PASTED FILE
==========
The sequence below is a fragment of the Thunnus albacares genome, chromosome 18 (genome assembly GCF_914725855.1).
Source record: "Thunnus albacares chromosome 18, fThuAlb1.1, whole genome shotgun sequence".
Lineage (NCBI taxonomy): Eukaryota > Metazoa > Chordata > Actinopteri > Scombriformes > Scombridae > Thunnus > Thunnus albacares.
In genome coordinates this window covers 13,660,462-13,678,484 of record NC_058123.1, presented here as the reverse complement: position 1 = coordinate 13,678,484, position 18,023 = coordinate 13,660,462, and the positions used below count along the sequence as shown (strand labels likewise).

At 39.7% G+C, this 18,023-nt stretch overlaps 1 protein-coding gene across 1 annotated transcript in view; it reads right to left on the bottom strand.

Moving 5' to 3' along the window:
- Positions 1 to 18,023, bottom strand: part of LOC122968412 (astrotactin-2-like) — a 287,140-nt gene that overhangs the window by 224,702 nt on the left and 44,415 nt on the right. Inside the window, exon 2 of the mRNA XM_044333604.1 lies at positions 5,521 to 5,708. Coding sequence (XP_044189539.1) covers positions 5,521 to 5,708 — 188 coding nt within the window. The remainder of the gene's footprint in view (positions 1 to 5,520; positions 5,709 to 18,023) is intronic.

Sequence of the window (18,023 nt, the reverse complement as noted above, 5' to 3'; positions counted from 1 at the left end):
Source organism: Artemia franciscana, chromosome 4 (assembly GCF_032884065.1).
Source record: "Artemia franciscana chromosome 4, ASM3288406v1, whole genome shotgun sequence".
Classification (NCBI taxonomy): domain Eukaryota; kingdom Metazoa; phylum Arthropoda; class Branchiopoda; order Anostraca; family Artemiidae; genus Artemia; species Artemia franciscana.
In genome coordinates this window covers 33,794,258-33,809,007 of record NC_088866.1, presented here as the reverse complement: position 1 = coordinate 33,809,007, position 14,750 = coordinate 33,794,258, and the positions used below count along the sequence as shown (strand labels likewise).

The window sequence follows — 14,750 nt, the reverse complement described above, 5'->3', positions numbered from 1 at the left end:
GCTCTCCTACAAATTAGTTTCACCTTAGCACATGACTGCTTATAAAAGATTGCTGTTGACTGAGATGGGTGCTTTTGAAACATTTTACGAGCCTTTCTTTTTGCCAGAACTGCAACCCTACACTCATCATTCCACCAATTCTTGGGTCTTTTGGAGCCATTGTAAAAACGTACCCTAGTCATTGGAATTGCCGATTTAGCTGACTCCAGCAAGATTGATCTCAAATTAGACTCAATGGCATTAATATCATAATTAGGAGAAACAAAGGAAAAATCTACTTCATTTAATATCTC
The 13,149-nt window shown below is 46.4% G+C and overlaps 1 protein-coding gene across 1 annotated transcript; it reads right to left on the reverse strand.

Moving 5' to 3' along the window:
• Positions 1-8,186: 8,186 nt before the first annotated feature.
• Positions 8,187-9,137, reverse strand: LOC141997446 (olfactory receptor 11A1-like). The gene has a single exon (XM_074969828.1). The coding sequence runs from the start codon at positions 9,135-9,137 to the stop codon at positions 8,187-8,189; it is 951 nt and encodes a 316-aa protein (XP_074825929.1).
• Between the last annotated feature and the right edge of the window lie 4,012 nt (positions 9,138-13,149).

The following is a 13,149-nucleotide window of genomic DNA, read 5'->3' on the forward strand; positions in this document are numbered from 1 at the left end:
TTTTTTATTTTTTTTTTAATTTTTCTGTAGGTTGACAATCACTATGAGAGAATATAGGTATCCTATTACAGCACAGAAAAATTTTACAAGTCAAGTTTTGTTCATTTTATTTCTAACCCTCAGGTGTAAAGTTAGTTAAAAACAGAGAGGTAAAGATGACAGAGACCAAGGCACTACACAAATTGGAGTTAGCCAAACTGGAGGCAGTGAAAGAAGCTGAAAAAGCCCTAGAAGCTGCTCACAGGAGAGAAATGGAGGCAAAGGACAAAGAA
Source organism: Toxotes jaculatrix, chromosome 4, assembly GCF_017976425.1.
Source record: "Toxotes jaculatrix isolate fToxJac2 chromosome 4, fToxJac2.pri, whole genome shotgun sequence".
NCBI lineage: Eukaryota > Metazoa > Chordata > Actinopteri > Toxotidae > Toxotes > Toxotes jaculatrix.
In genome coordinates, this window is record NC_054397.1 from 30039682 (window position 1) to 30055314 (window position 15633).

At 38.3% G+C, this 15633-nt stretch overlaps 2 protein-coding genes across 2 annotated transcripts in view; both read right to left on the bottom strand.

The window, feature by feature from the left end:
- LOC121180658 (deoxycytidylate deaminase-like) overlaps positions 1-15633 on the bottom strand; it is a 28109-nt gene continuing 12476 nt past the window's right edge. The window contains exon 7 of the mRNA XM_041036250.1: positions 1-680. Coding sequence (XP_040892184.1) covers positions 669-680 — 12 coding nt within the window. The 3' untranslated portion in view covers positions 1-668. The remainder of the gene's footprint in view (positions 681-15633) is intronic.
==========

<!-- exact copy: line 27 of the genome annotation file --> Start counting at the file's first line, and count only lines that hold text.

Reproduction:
The window, feature by feature from the left end: